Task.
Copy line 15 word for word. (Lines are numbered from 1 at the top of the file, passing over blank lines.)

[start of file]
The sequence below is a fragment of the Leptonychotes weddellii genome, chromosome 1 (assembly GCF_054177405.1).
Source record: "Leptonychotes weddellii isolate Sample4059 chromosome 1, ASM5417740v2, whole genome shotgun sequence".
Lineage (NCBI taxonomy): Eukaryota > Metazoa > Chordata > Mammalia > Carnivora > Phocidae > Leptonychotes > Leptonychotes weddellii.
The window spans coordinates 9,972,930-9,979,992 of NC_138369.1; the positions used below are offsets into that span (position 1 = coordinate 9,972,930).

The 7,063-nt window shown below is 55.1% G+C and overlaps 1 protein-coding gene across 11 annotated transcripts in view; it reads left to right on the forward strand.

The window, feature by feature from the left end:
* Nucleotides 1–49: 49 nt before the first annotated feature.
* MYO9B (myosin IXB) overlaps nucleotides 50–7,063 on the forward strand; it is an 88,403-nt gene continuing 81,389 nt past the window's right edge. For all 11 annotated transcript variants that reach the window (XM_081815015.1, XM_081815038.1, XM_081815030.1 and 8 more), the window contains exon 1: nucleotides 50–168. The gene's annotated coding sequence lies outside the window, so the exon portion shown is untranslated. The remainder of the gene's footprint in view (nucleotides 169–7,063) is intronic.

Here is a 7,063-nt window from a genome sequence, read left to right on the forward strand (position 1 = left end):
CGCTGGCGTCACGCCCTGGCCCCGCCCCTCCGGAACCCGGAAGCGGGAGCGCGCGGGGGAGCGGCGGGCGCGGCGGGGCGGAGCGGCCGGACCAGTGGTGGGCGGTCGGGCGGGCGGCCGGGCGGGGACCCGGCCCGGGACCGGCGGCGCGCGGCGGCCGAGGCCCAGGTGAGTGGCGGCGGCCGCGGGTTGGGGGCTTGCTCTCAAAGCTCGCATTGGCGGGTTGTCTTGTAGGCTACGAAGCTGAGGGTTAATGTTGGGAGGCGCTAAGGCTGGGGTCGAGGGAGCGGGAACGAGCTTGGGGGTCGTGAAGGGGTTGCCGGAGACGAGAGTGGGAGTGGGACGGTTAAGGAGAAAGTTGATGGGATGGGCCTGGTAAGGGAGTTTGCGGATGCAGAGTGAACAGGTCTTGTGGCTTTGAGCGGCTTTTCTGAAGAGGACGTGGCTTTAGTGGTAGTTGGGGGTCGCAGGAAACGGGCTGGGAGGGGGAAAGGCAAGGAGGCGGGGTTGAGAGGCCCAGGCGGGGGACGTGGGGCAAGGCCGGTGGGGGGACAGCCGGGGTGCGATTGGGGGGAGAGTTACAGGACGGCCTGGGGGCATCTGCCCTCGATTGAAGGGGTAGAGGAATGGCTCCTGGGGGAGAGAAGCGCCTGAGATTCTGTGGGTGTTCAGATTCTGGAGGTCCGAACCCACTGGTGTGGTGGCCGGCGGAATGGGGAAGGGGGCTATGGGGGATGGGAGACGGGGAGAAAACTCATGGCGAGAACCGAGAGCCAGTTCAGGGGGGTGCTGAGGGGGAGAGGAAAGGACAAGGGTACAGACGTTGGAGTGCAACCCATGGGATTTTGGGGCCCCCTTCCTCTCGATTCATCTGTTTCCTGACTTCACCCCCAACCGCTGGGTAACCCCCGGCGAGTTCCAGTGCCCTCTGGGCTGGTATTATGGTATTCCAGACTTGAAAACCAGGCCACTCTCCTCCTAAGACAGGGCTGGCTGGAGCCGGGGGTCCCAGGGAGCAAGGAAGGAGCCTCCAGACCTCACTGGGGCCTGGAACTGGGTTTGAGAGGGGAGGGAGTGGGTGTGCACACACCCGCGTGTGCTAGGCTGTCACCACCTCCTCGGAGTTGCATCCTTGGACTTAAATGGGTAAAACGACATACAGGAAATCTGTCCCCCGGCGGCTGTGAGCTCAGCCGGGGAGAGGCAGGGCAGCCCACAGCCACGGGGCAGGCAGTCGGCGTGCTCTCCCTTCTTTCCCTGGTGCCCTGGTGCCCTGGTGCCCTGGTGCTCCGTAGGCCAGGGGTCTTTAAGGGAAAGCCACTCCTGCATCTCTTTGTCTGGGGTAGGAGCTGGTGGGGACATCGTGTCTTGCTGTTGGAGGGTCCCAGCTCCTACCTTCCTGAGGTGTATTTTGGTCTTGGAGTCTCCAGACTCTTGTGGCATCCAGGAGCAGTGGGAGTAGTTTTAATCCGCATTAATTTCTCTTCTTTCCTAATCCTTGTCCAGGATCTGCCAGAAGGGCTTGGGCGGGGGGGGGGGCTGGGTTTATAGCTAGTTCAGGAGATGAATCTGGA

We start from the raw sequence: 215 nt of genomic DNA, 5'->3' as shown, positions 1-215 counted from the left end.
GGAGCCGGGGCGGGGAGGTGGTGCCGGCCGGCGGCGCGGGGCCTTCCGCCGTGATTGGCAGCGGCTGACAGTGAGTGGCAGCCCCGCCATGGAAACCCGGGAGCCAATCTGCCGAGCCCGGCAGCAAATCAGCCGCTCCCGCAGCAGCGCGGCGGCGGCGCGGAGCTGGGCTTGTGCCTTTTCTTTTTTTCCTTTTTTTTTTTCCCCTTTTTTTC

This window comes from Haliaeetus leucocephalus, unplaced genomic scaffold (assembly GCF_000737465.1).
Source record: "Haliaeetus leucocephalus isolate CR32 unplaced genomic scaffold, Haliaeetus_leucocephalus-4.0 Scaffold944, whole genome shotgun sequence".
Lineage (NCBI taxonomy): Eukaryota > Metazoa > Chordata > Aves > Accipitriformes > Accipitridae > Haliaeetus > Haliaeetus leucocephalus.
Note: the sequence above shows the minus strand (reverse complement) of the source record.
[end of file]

Lineage (NCBI taxonomy): Eukaryota > Metazoa > Chordata > Aves > Accipitriformes > Accipitridae > Haliaeetus > Haliaeetus leucocephalus.